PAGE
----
Criminal law expert Ken Strutin’s article addresses how DNA forensics is about information, privacy and the presumption of innocence. It has become the determinant for identification, solving cold cases and exonerating the innocent. Strutin describes that at its core, it is an inestimable library of personal data. Due to the increasingly important role of Personally identifiable information (PII), courts and legislatures have been attempting to balance the interests of the individual in protecting their genetic information with the usefulness and necessity of that same data for criminal investigation. Strutin notes clearly that any DNA or forensic database is a composite of intertwined informational and legal values that pose competing and conflicting questions about the analytics (accuracy, reliability and validity) of the data and the lawfulness (constitutionality) of its gathering. His article collects recent notable decisions and scholarship appearing in the aftermath of Maryland v. King.
Professor Annemarie Bridy challenges the increasingly common use of mandatory Facebook login for Internet users trying to gain access to a third-party service – including posting comments to news stories, as well as viewing white papers, studies, reports and other documents.
Marcus P. Zillman’s guide is a comprehensive, timely and actionable resource inclusive of a wide range of privacy resources for individuals as well as organizations. His guide includes references to associations, indexes, search engines as and topical websites and sources that provide current applications, information and resources on the salient topic of privacy and how it relates to your use of the internet and social media.
Ken Strutin brings attention and focus to the fact that dog detection at airports for contraband, in traffic stops for narcotics, at fire scenes for accelerants and at suspect lineups are playing an increasingly important role in criminal investigations. At the same time, Ken documents that the thresholds of olfactory detection continue to test the limits of privacy, probable cause and due process. Recently, the U.S. Supreme Court decided two cases involving animal assisted investigation. The fallout from these decisions will add to the evolving body of case law in federal and state courts as they continue to sort out the constitutional limits of this type of investigation.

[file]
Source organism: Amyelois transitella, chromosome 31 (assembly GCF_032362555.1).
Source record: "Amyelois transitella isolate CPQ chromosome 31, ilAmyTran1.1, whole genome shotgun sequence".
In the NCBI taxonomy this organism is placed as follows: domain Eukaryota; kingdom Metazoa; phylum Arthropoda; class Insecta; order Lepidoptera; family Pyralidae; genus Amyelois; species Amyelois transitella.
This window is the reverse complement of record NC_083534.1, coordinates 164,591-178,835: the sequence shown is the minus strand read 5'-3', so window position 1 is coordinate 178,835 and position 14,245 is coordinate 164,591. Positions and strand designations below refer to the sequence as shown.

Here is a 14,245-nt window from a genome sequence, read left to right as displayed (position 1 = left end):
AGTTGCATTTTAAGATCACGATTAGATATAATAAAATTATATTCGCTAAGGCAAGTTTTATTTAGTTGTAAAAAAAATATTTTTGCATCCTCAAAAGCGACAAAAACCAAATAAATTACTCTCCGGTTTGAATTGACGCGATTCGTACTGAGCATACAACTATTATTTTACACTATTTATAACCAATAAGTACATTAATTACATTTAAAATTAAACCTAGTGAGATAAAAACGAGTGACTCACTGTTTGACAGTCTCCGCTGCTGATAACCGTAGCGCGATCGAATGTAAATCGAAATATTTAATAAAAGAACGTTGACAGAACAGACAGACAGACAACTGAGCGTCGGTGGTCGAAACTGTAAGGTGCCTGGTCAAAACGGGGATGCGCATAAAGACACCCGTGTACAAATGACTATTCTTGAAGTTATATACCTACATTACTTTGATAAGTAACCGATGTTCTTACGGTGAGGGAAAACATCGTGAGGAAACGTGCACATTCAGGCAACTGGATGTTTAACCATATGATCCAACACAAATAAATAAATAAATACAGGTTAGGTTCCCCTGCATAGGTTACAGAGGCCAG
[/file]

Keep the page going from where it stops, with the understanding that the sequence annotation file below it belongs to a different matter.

Marcus P. Zillman’s guide is a comprehensive listing of both free and low cost privacy resources currently available on the Internet. It includes associations, indexes and search engines, as well as websites and programs that provide the latest technology and information on Web privacy. This guide will help facilitate a safer interactive environment for your email, your internet browsing, your health records, your data storage and file sharing exchanges, and internet telephony.
David Rothman proposes that the time may be fast upon us for libraries — perhaps allied with academic institutions, newspapers and other local media — to start their own more trustworthy Facebook. His involvement with the Digital Public Library of America provides a reference point and support for the integral role that this new model of virtual connectivity and knowledge sharing can play moving forward.
Well known graphic artists Jake O’Neil and Spencer Belkofer created this infographic out of a sense of urgency to visualize the salient information with as many communities as possible. This bill, the Cyber Intelligence Sharing and Protection Act of 2011, has not garnered the media coverage of the Stop Online Piracy Act (SOPA), but its high impact implications target key legal issues involving privacy and intellectual property.
In Part 1 of his commentary, Ken Strutin discusses how the growth of social media and social networking applications has permeated and extended the range of legal investigation, discovery and litigation. The materials he highlights represent a current sampling of notable developments in law enforcement, law practice, civil and criminal litigation, and technology’s influence on human behavior.
Nicole L. Black highlights how our net activities are carefully monitored and meticulously tracked by some of the biggest players, including Google, Amazon, Apple, Microsoft and Facebook. Our individual online footprints, from the Web sites we visit, the items we purchase, the people with whom we communicate, to the locations where we access the Internet, are extremely valuable commodities that are increasingly sought after.
The court decisions, ethics opinions and articles comprising Ken Strutin’s guide provide background into current legal thinking about covert investigations, and include recent publications addressing online pretexting as well as the privacy limits of social media.